Yesterday it was suggested in comments that I was mischaracterizing or exaggerating the emphasis by the Clinton, George W. Bush, and Obama Administrations on higher education. I don’t think I am and I’ll give three quick examples.
PRINCETON, N.J. (AllPolitics, June 4) — President Bill Clinton, in a commencement talk at Princeton University today, proposed a tax break to finance two years of post-high school education. (224K WAV sound)
“It’s America’s most basic bargain,” Clinton told the graduating seniors. “We’ll help create opportunity if you’ll take responsibility.”
Administration officials say the president wants to “make clear that two years of college should be as universal as high school.”
We must ensure that older students and adults can gain the skills they need to find work now. Many of the fastest- growing occupations require strong math and science preparation and training beyond the high-school level. So tonight I propose a series of measures called Jobs for the 21st Century. This program will provide extra help to middle- and high-school students who fall behind in reading and math, expand Advanced Placement programs in low-income schools, invite math and science professionals from the private sector to teach part-time in our high schools.
I propose larger Pell Grants for students who prepare for college with demanding courses in high school. I propose increasing support for America’s fine community colleges, so they can train workers for industries that are creating the most new jobs. By all these actions, we will help more and more Americans to join in the growing prosperity of our country.
I’ve called for doubling our exports within the next five years, so that we’re not just buying from other countries, I want us to sell to other countries. We’ve talked about doubling our nation’s capacity to generate renewable energy by 2012, because I’m actually convinced that if we control the clean energy future, then our economic future will be bright — building solar panels and wind turbines and biodiesel. And I want us to produce 8 million more college graduates by 2020, because America has to have the highest share of graduates compared to every other nation.
But, Texas, I want you to know we have been slipping. In a single generation, we’ve fallen from first place to 12th place in college graduation rates for young adults. Think about that. In one generation we went from number one to number 12.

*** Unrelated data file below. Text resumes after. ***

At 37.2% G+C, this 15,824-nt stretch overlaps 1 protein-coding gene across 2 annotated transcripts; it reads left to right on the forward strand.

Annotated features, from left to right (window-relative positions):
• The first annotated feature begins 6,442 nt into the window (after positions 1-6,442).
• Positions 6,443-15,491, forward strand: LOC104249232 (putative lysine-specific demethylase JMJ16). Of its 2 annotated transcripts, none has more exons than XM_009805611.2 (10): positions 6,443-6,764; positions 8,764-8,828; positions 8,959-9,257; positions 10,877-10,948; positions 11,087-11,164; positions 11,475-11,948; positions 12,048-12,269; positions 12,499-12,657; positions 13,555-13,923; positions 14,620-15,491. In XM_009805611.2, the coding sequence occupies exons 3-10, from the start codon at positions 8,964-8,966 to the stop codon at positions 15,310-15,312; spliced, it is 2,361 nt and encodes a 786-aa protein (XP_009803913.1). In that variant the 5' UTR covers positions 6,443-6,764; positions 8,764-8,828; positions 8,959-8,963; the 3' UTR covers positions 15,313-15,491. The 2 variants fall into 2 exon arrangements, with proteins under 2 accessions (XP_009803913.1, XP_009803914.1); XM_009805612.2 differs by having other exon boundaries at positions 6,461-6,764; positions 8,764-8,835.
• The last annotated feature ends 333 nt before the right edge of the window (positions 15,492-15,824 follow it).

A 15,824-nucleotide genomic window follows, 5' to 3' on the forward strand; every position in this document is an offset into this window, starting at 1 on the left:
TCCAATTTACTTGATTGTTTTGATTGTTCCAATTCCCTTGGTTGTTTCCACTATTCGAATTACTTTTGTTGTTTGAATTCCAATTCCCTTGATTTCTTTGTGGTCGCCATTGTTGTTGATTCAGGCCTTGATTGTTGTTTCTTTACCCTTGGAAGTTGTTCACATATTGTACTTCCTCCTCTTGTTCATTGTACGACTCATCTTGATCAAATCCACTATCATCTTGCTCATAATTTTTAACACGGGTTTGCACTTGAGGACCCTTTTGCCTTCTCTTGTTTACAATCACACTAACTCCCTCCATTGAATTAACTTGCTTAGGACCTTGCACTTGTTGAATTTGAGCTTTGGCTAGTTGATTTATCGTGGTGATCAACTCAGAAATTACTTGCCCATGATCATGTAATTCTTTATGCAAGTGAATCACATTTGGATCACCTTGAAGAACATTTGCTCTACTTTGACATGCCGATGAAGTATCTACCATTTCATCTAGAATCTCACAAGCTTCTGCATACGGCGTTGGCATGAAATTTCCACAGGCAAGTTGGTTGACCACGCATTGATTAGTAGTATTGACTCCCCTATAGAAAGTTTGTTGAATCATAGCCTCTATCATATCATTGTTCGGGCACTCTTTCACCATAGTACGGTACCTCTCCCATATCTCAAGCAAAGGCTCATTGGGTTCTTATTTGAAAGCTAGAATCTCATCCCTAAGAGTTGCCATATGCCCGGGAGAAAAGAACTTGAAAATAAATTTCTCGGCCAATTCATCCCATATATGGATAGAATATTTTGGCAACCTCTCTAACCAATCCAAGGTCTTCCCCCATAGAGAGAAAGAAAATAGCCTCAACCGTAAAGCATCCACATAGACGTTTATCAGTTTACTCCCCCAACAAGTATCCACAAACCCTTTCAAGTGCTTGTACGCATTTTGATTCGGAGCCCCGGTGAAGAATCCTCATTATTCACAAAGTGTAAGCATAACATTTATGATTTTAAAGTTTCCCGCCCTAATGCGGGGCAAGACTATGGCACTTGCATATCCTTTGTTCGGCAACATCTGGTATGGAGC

Now, that’s unacceptable, but it’s not irreversible. We can retake the lead. If we’re serious about making sure America’s workers — and America itself — succeeds in the 21st century, the single most important step we can take is make — is to make sure that every one of our young people — here in Austin, here in Texas, here in the United States of America — has the best education that the world has to offer. That’s the number one thing we can do.
Now, when I talk about education, people say, well, you know what, right now we’re going through this tough time. We’ve emerged from the worst recession since the Great Depression. So, Mr. President, you should only focus on jobs, on economic issues. And what I’ve tried to explain to people — I said this at the National Urban League the other week — education is an economic issue. Education is the economic issue of our time.
It’s an economic issue when the unemployment rate for folks who’ve never gone to college is almost double what it is for those who have gone to college. Education is an economic issue when nearly eight in 10 new jobs will require workforce training or a higher education by the end of this decade. Education is an economic issue when we know beyond a shadow of a doubt that countries that out-educate us today, they will out-compete us tomorrow.
The emphasis in each instance is mine. That’s not cherry-picking on my part. I just produced the first relevant quotes I could find. I could produce thousands of others and references to dozens of pieces of legislation over the period of the last two decades. I think it’s clear from the context that all three men are emphasizing the importance of higher education, something that’s not borne out by the facts.
I attribute this misunderstanding on their part to ignorance of statistics. They know that the average salary of college graduates is higher and conclude that higher education raises salaries, not understanding the the very high wages of a very small number of (mostly subsidized) professionals distorts the figures.